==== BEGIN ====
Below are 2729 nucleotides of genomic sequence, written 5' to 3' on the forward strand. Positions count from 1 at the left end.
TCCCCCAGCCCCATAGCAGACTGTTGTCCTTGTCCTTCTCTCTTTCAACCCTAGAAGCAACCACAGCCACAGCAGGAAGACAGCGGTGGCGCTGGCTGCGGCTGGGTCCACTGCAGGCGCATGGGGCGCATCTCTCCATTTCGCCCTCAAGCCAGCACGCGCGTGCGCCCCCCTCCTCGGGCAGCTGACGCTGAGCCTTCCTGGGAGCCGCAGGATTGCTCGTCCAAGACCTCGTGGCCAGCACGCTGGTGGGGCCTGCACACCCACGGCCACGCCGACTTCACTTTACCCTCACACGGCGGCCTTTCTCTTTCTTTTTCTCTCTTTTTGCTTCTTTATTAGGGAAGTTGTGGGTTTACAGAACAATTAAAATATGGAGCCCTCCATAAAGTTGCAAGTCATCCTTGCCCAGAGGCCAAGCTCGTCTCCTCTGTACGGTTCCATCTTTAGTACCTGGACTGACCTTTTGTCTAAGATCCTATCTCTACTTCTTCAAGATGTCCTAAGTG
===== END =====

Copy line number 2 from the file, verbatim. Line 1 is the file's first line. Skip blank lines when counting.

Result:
TCCCCCAGCCCCATAGCAGACTGTTGTCCTTGTCCTTCTCTCTTTCAACCCTAGAAGCAACCACAGCCACAGCAGGAAGACAGCGGTGGCGCTGGCTGCGGCTGGGTCCACTGCAGGCGCATGGGGCGCATCTCTCCATTTCGCCCTCAAGCCAGCACGCGCGTGCGCCCCCCTCCTCGGGCAGCTGACGCTGAGCCTTCCTGGGAGCCGCAGGATTGCTCGTCCAAGACCTCGTGGCCAGCACGCTGGTGGGGCCTGCACACCCACGGCCACGCCGACTTCACTTTACCCTCACACGGCGGCCTTTCTCTTTCTTTTTCTCTCTTTTTGCTTCTTTATTAGGGAAGTTGTGGGTTTACAGAACAATTAAAATATGGAGCCCTCCATAAAGTTGCAAGTCATCCTTGCCCAGAGGCCAAGCTCGTCTCCTCTGTACGGTTCCATCTTTAGTACCTGGACTGACCTTTTGTCTAAGATCCTATCTCTACTTCTTCAAGATGTCCTAAGTG